2020 Theses Doctoral
Fully-Integrated Magnetic-Free Nonreciprocal Components by Breaking Lorentz Reciprocity: from Physics to Applications
Reciprocity is a fundamental physical precept that governs wave propagation in a wide variety of physical domains. The various reciprocity theorems state that the response of a system remains unchanged if the excitation source and the measuring point are interchanged within a medium, and are closely related to the concept of time reversal symmetry in physics. Lorentz reciprocity is a fundamental characteristic of linear, time-invariant electronic and photonic structures with symmetric permittivity and permeability tensors. However, breaking reciprocity enables the realization of nonreciprocal components, such as isolators and circulators, which are critical to electronic, optical and acoustic systems, as well as new functionalities and devices based on novel wave propagation modes.
Nonreciprocal components have traditionally relied on magnetic materials such as ferrites that lose reciprocity under the application of an external magnetic field through the Faraday Effect. The need for a magnetic bias limits the applicability of such approaches in small-form-factor Complementary Metal–Oxide–Semiconductor (CMOS)-compatible integrated devices. One of the main features of CMOS technology is the availability of high-speed transistor switches which can be turned ON and OFF, modulating the conductance of the medium.
In this dissertation, a novel approach to break Lorentz reciprocity is presented based on staggered commutation in Linear Periodically-Time-Varying (LPTV) circuits. We have demonstrated the world’s first CMOS passive magnetic-free nonreciprocal circulator through spatio-temporal conductivity modulation. Since conductivity in semiconductors can be modulated over a wide range (CMOS transistor ON/OFF conductance ratio at Radio Frequency (RF)/millimeter-wave frequencies is as high as 103-105), commutated LPTV networks break reciprocity within a deeply sub-wavelength form-factor with low loss and high linearity.
The resulting nonreciprocal components find application in antenna interfaces of wireless communication systems, connecting the Transmitter (TX) and the Receiver (RX) to a shared antenna. This is particularly important for full-duplex wireless, where the TX and the RX operate simultaneously at the same frequency band and need to be highly isolated in order to maintain receiver sensitivity. Multiple fully-integrated full-duplex receivers are demonstrated in this dissertation that best show the synergy between the physical concept and application-based implementations by using circuit techniques to benefit the system-level performance, such as TX-side linearity enhancement and co-design and co-optimization of the antenna interface and the RX and utilization of the multi-phase structure of our antenna interfaces for analog beamforming in multi-antenna systems.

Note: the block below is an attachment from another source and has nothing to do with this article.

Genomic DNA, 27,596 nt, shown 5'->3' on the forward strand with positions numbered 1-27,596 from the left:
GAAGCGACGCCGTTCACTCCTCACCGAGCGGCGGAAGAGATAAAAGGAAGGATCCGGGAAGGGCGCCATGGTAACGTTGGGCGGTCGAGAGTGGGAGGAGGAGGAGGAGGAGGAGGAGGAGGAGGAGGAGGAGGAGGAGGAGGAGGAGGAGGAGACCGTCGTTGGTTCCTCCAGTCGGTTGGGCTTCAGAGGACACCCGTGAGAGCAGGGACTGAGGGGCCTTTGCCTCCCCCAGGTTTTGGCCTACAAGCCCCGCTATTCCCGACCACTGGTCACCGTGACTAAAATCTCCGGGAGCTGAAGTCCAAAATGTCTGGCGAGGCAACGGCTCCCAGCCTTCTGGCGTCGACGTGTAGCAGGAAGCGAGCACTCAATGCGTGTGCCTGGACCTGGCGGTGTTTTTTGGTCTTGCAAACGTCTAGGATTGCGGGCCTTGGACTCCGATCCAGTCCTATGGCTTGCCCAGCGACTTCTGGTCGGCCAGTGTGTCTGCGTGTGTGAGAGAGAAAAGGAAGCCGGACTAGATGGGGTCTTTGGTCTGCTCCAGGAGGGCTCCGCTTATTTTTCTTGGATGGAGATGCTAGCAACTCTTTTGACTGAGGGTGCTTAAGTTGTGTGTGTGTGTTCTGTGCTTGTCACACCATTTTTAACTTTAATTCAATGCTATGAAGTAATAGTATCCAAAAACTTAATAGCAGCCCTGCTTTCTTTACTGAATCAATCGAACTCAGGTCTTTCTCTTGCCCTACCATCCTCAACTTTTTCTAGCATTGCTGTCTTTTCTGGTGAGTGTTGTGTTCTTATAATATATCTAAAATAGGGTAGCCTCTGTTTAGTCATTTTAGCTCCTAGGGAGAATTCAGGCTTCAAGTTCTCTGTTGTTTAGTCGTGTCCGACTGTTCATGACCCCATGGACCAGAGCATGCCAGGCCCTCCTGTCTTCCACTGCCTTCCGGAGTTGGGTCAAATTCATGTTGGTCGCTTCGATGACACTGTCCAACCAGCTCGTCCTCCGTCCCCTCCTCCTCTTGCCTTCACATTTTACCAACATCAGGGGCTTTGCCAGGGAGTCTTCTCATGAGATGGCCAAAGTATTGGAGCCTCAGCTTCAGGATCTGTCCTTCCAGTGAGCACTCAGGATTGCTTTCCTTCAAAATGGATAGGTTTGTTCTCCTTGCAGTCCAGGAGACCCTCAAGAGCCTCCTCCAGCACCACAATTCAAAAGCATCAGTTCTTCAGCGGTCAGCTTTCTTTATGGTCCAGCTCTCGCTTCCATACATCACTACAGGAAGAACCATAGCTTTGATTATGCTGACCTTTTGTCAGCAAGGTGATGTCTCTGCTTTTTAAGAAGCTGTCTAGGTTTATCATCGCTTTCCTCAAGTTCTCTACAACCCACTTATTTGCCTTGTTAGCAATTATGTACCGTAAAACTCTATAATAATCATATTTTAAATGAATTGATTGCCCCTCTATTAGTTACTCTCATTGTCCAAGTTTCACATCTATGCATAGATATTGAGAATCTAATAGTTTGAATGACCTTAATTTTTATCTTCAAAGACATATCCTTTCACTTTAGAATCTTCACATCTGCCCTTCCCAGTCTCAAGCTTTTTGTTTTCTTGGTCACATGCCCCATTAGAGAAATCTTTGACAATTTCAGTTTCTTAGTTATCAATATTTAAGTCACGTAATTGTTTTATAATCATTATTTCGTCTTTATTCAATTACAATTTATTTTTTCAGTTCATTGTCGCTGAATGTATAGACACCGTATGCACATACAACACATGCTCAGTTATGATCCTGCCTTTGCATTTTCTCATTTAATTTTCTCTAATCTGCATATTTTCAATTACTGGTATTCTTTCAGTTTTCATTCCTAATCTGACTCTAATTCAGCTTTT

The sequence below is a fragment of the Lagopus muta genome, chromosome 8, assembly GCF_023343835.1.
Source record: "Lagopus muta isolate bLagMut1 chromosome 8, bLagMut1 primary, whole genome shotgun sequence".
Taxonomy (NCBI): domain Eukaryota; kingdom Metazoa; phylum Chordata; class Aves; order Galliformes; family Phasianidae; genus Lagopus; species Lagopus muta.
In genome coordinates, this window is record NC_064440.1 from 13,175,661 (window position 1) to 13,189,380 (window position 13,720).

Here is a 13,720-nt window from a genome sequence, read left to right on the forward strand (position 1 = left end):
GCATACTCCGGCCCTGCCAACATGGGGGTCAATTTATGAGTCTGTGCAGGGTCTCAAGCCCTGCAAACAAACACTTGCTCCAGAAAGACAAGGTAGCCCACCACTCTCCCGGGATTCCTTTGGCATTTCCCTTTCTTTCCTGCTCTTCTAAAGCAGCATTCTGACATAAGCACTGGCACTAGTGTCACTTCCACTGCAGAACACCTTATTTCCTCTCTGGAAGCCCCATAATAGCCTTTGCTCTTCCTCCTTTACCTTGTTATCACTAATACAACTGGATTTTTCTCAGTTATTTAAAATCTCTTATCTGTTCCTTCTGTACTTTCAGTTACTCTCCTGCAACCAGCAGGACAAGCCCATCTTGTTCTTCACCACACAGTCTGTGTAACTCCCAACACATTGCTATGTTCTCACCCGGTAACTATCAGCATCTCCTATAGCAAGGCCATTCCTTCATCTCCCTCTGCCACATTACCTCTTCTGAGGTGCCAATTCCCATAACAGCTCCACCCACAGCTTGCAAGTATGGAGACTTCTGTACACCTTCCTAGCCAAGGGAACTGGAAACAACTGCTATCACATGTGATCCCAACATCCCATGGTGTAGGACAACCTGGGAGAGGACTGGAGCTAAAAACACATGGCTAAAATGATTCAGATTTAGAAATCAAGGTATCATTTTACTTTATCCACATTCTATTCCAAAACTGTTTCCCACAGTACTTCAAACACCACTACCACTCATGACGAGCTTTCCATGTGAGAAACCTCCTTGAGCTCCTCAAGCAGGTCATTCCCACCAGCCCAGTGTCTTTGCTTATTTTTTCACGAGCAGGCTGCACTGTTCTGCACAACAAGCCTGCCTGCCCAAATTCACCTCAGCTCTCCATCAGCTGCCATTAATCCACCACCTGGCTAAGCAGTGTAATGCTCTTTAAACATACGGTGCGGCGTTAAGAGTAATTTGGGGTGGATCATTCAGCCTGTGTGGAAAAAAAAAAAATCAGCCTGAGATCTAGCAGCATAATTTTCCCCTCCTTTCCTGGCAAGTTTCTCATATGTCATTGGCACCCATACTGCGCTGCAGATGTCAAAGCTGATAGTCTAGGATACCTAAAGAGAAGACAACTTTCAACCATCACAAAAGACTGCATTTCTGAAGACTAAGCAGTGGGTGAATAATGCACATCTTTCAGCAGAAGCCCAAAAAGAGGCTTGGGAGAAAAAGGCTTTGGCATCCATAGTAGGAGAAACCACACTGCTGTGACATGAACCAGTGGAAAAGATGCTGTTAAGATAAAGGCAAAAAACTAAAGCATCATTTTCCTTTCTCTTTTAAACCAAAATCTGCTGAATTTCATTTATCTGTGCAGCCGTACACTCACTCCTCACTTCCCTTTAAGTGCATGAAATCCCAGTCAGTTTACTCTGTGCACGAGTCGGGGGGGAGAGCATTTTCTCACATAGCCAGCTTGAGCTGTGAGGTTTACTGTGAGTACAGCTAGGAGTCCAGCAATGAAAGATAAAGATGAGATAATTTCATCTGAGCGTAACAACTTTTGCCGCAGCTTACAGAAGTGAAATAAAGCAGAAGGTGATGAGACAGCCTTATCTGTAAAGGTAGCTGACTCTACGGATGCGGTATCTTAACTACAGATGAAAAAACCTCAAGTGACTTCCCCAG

Finally, this dissertation discusses some of the fundamental limits of space-time modulated nonreciprocal structures, as well as new directions to build nonreciprocal components which can ideally be infinitesimal in size. A novel family of inductor-less nonreciprocal components including circulators and isolators have been demonstrated that achieve a wide tuning range in an infinitesimal form-factor. This family of devices combine reciprocal and nonreciprocal modes of operation, through the transfer properties of fundamental and harmonics of the system and enable a wide variety of functionalities.
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More About This Work
- Academic Units
- Electrical Engineering
- Thesis Advisors
- Krishnaswamy, Harish
- Ph.D., Columbia University
- Published Here
- January 23, 2020